In Dunkirk, the Nazi Germany army has surrounded the British and French armies, forcing them to retreat to the beaches of Dunkirk. It is there where the soldiers await and pray for the arrival of help whilst being under constant attack by the Nazis. We follow a couple of foot soldiers attempting to escape Dunkirk within a span of a week, Tommy (Fionn Whitehead) and Alex (Harry Styles), a father (Mark Rylance) and son (Tom Glynn-Carney) sailing to Dunkirk to rescue the stranded soldiers in a span of a day, and Royal Air Force Pilots Farrier (Tom Hardy) and Collins (Jack Lowden) fighting off Nazi bomber planes in the span of an hour.

As I stated earlier, Nolan has full control of the films he makes at this point in his career. Dunkirk is another example of Nolan’s stranglehold on his projects, as the film is beautifully shot while retaining an apocalyptic, doomed atmosphere much like the battle itself. On top of that, the battle sequences put you in the middle of the action, making you jump at every sound of a gun shot to the point that you too want to spring from your seat in the theater and run for cover. From a technical standpoint, Dunkirk might be Christopher Nolan’s most masterful work yet.

However, what prevents Dunkirk from rising to being a great film and one of the most powerful war films ever is the utter lack of characterization in the film. To put it bluntly, Dunkirk doesn’t have characters, it has people. Even though I listed the characters’ names in the synopsis, you cannot recall their names without looking at a cast of “characters” list, that’s how expendables and unmemorable they are. Sure, the whole feeling of dread and wanting to escape is present, but other than wanting to survive/ make it home, we don’t empathize with these people. As an audience member, I wanted to know what specifically these people would miss out on should they perish. Are they trying to escape because they have families back home? Are they sailing to danger because they have an overwhelming feeling of nationalism and want to serve their country? Heck, we don’t even get the cliche’ of a solider pulling out a picture of his girlfriend and saying he can’t wait to see her again.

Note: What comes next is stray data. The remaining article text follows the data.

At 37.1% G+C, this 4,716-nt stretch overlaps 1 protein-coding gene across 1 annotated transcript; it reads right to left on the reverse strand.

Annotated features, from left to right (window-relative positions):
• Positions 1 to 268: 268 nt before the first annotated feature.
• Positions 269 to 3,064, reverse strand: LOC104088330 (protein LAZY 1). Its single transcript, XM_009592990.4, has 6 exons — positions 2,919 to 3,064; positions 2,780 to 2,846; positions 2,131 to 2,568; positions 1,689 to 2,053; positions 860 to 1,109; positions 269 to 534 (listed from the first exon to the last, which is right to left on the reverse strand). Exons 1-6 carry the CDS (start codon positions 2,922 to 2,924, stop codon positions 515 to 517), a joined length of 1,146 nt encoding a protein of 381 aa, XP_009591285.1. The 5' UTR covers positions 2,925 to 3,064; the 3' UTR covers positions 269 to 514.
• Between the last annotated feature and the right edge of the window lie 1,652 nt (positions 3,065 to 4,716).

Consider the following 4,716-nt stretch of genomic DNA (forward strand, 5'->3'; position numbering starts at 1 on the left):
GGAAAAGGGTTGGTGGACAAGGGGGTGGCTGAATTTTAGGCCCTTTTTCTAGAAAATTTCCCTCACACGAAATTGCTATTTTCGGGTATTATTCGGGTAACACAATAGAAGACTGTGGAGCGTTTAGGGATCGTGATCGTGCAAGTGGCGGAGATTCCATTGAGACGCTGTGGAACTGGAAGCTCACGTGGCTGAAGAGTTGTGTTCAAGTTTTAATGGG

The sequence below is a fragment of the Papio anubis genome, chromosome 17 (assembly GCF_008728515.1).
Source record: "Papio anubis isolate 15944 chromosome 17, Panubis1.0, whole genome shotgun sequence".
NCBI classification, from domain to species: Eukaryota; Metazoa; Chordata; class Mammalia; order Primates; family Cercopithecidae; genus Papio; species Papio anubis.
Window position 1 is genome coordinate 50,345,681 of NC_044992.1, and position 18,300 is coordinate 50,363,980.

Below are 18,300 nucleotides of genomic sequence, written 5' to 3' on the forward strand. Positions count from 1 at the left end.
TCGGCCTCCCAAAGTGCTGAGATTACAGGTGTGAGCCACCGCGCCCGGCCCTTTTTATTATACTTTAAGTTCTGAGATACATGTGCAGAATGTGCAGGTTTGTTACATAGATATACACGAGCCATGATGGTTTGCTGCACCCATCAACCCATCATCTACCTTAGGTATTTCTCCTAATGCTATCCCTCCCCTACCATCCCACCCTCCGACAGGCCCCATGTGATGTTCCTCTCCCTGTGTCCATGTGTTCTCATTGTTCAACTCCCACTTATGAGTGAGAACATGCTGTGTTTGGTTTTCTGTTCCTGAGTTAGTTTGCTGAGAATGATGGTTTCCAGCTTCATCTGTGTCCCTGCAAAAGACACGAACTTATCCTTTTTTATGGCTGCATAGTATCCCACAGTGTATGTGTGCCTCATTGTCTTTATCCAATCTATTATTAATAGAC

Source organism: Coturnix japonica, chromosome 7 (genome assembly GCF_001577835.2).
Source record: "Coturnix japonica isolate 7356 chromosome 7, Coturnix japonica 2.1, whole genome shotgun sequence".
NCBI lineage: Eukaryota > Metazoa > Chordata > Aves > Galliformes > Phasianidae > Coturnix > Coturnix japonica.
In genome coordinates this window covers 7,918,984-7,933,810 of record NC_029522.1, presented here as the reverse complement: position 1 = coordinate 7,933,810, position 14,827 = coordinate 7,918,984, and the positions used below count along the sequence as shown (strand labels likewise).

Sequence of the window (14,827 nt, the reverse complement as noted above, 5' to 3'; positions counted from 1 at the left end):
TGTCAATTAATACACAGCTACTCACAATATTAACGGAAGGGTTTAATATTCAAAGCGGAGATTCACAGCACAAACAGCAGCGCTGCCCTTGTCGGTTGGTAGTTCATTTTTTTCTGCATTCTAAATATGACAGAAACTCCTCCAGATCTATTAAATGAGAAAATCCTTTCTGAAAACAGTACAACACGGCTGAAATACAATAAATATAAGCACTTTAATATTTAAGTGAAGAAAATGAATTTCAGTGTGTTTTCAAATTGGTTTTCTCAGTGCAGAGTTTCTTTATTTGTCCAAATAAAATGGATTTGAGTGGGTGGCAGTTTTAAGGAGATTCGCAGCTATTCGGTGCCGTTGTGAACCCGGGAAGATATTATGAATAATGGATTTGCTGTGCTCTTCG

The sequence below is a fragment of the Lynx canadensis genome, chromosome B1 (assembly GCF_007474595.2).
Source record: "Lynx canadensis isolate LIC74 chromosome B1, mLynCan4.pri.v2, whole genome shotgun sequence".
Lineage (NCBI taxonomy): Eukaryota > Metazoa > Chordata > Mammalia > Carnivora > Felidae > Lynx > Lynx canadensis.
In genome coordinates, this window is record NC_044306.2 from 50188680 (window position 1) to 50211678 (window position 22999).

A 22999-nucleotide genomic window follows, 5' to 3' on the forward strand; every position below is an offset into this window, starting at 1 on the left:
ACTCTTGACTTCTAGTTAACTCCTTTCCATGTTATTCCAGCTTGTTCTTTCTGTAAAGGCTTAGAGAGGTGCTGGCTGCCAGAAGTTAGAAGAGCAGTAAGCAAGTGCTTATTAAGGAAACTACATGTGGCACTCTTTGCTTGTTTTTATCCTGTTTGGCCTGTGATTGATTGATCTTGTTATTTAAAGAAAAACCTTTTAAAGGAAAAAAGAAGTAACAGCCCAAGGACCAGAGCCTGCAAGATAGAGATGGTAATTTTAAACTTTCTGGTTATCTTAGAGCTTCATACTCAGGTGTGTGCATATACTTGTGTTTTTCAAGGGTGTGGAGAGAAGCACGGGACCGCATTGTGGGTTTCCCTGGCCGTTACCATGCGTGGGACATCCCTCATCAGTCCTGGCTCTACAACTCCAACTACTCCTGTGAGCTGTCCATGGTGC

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As I stated earlier, Nolan more than likely has final cut and other overreaching decision making powers whenever he wants to make a project. It’s important to point this out, as Nolan not only directed this film, he also wrote it. This is nothing new as it pertains to Nolan, as he has a writing credit for every single film he’s made with the exception of being uncredited as a writer for 2002’s Insomnia. One of the major criticisms of Interstellar was the writing in the film, and Dunkirk marks Nolan’s second straight misfire in the writing department. A writer’s job is to make the audience empathize and feel for the protagonists, to make them want to get up and cheer once they have accomplished their goal. To make the people that appear on screen human. That feeling never arises in Dunkirk. Sure, there are moments when the performers on screen are in peril or dire circumstances, but the only investment you have in these situations is the uncertainty of what is going to happen. You couldn’t care less whether or not these “characters” survive, and that fault should be placed squarely on the shoulders of Nolan.